In "Landing Pages and the Decision-Making Process," I described the well-known AIDA conversion funnel and how it governs all Web conversions.
The key AIDA stages are:
The mindset and attention span of the visitor in the desire stage is different from those in the preceding stages. Whereas the attention and interest stages may have lasted only a few seconds, visitors in the desire stage may give you their full attention for minutes, or even hours. They're in research mode and are willing to take more time.
With visitors in the desire stage, you get the precious gift of having them spend time on your landing page or Web site. You've piqued their interest and they're now checking you out. You're engaged in a subtle seduction to continue to increase your visitor's desire.
Just as in an interpersonal setting, seduction is a tricky and tenuous activity. You can't move too fast without seeming off-putting. Yet we see this all the time on the Web.
Have you ever visited an e-tailer Web site and, after being shown some random featured product on the home page, been instructed to "Buy It Now"? This can be seen as premature and inappropriate. Instead, follow these basic rules for building desire:
- Make the visitor feel appreciated. The Web allows you to provide your visitors with all kinds of useful information at minimal cost to you. This information, if properly used, can make them feel knowledgeable, powerful, and understood.
- Make the visitor feel safe. The Web is a scary place, and your landing page or Web site is often a total stranger to your visitors. Do everything you can to let them get to know you better. It's important to be completely open, honest, and transparent. Also, do everything you can to alleviate their fears by transferring credibility from others in the form of testimonials, awards, and trust symbols.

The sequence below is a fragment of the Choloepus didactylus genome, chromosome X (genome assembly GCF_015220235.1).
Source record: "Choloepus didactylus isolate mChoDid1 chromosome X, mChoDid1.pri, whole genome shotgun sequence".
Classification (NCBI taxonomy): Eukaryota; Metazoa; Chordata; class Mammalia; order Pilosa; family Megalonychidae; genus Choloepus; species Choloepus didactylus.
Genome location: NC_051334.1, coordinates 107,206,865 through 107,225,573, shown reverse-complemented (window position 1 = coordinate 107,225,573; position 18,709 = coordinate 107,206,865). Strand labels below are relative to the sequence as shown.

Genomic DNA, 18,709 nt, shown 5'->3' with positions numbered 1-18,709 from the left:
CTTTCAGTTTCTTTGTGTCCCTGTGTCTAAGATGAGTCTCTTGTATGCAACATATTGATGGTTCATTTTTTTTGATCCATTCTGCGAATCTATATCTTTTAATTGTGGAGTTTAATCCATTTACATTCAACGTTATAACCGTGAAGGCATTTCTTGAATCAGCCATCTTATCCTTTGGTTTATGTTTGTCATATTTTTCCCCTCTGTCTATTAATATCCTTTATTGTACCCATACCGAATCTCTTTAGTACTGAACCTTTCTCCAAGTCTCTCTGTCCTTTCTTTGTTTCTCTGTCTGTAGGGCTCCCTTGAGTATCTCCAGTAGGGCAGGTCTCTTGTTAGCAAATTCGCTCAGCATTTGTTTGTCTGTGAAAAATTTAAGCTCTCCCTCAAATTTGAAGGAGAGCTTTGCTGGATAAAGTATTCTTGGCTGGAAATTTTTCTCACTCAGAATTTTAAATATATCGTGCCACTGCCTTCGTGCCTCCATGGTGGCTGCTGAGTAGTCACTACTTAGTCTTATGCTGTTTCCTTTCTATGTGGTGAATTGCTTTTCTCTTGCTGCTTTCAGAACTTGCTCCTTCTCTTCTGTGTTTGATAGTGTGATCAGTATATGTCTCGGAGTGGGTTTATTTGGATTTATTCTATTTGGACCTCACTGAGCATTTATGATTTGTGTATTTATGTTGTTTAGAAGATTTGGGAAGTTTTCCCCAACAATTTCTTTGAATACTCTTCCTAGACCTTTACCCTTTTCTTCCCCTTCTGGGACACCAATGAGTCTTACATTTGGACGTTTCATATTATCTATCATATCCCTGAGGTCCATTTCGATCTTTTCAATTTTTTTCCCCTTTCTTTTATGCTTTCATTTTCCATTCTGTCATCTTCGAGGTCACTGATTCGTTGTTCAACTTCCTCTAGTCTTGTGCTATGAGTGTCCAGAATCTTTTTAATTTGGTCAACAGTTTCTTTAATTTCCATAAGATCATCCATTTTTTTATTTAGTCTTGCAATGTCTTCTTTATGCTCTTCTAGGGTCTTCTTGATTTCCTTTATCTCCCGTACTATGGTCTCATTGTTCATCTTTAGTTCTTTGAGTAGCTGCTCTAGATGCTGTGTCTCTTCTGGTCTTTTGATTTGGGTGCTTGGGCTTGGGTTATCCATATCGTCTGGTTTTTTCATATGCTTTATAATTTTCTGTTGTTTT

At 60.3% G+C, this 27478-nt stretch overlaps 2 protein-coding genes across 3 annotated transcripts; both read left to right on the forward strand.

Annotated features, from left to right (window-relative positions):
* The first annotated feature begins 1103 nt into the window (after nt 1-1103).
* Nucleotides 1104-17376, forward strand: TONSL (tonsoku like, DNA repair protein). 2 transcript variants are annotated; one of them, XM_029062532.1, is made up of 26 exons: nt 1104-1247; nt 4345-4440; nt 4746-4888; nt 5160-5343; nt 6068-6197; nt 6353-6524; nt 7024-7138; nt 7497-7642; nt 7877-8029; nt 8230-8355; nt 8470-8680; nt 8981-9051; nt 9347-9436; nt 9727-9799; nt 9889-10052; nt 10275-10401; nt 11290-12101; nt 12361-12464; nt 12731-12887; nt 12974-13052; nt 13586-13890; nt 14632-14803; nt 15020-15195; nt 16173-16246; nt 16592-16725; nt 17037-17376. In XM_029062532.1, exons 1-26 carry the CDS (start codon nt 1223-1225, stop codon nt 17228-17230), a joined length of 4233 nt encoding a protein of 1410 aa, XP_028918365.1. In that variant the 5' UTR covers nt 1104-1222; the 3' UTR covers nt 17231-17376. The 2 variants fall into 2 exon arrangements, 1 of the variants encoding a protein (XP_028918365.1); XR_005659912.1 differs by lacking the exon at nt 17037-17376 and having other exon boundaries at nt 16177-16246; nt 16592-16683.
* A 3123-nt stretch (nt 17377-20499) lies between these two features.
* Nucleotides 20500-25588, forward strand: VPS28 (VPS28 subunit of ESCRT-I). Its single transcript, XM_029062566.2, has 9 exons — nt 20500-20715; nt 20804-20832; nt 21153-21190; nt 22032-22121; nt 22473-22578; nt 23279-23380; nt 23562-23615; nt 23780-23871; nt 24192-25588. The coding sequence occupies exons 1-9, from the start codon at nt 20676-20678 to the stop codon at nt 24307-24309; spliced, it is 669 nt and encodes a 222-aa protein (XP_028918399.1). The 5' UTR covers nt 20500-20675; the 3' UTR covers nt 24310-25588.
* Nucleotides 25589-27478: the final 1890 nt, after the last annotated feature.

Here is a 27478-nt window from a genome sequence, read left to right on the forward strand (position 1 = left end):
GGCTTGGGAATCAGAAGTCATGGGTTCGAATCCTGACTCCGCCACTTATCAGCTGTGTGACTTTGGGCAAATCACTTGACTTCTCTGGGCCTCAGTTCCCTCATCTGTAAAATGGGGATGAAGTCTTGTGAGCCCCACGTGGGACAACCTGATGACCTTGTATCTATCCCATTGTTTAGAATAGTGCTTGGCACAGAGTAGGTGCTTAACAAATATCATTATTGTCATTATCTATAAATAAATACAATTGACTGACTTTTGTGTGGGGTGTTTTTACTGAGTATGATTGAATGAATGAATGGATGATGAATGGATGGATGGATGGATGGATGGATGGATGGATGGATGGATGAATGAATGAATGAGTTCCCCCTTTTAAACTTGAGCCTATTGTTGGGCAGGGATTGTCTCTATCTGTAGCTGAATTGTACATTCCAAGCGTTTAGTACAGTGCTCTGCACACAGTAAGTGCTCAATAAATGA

- Understand that the visitor is in control. Visitors should be able to dictate the terms of the relationship with you. This includes the timescale of the interaction, the order in which things get done, the option to stay anonymous for as long as possible, and the ability to look for information in whatever format is easiest and most appropriate for them.
Do You Have What the Visitor Wants?
To determine whether you have what they want, a typical visitor will pass formally or informally through several steps:
- Get details
Although the following examples are drawn mostly from e-tailing, the principles and steps are the same for all landing pages and Web sites.
Understand what features of the product or service are important to visitors. Rank their importance as must-have, nice-to-have, and nonessential.
During the research step, people may have only vague notions of what they want. They're looking for a guide or a knowledgeable expert to help them get oriented. Once they understand the lay of the land better, they can compare the available options against their perceived needs.
These needs may undergo change during the research process. As new information becomes available, additional needs may arise.
Alternatively, former needs may become irrelevant in light of some new discovery or understanding. As long as your information is useful and objective, you get to define the rules of the game, and can present key features that are a source of competitive advantage and a differentiator for you.
This information can be presented in a variety of formats:
- Whitepapers: Informational articles (typically used in a business-to-business setting) to educate prospects about important and complex topics
- Buying guides: Articles written to educate consumers about important features and differences among a certain class of products or services
- Wizards: Automated tools that help visitors zero in on the right solution by asking them a series of questions related to their specific task
- Demonstrations: Videos, animations, or presentation slides that showcase a particular product or service
In Part 2, I'll conclude examining the desire stage by looking more closely at comparison, getting details, and customization.
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